According to the Ray Wenderlich Unity 2D tutorial by Christopher LaPollo, Unity’s physics engine builds a simulation based on the Colliders present in a scene. If some those
Colliders are declared to be
static, then the entire simulation is rebuilt when those colliders move. Of course, rebuilding a physics simulation when it’s unnecessary is inefficient. By declaring objects to have
Colliders, the physics engine does not have to rebuild the simulation at runtime, that is to say when the game is running.
As with a lot of things in Unity, it is not immediately apparent how you should go about declaring a collider to be
dynamic. It would be great if there were just a checkbox in the
Collider component. But there isn’t. It appears that there are some complex things going on under the hood that preclude a simple declaration.
By default a
GameObject with a
Collider component attached is treated as
static by Unity’s physics engine. This would work for a non-moving wall or impassable bit of scenery, but for moving objects like enemies we need to mark them as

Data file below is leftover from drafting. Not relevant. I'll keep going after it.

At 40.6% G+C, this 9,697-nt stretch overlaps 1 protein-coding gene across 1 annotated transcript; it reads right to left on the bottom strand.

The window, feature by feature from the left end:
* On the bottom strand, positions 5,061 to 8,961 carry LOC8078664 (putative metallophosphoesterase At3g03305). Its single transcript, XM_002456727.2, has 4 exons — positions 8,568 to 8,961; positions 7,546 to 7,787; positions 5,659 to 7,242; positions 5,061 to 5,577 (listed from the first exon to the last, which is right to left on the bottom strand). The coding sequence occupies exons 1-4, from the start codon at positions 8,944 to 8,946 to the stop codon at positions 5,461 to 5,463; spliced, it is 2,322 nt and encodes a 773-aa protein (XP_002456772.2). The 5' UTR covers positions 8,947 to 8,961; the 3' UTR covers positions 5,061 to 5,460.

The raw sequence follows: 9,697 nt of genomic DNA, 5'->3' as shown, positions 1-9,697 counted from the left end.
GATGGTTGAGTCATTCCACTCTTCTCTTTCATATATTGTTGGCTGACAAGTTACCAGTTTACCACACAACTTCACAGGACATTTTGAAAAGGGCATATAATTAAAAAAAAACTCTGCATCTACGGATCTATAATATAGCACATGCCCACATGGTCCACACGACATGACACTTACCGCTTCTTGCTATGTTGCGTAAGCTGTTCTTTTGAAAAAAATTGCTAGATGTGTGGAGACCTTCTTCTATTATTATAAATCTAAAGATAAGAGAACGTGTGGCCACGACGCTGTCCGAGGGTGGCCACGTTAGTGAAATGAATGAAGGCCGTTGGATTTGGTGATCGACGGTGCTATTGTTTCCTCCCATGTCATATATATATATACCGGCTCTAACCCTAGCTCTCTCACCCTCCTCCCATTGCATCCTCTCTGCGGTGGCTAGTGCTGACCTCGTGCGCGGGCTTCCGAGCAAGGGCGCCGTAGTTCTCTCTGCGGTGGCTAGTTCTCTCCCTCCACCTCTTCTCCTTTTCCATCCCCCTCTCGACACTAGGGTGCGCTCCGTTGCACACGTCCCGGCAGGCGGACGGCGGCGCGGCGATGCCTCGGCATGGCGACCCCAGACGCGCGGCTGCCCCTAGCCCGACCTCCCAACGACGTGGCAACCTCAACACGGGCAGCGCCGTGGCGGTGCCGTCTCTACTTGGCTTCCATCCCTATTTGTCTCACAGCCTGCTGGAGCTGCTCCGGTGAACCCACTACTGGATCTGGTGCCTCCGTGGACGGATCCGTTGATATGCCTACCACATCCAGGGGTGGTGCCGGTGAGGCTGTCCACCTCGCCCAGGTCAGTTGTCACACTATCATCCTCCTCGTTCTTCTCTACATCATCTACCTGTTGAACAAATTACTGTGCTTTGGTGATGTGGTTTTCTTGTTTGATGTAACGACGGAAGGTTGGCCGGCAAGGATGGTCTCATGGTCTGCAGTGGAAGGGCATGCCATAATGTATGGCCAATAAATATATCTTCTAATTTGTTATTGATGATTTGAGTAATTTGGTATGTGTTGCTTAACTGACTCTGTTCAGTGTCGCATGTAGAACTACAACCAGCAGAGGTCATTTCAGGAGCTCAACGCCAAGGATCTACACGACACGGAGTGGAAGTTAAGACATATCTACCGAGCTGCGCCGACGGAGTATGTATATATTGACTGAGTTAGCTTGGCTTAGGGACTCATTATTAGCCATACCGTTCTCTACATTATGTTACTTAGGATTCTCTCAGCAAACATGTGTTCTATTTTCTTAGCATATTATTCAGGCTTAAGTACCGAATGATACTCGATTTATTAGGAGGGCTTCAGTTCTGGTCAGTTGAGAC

dynamic. In order for a
Collider to qualify as
dynamic it requires a
Rigidbody component. If you don’t want the normal features of the
Rigidbody, i.e. conferring control of the
GameObject’s position to the physics system, then you can check the
Is Kinematic checkbox. A kinematic object’s position is under the control of the attached scripts, rather than the physics system.
One other trick from the tutorial is to set the
isTrigger property to
true. This prevents the
Collider from being treated as a solid object in the physics simulation, which could lead to unintended bumping and pushing among various
Colliders in a scene.
Update: @InvolvingSalmon points out that the instructions here depend on the version of Unity that you are using. This article was written for Unity version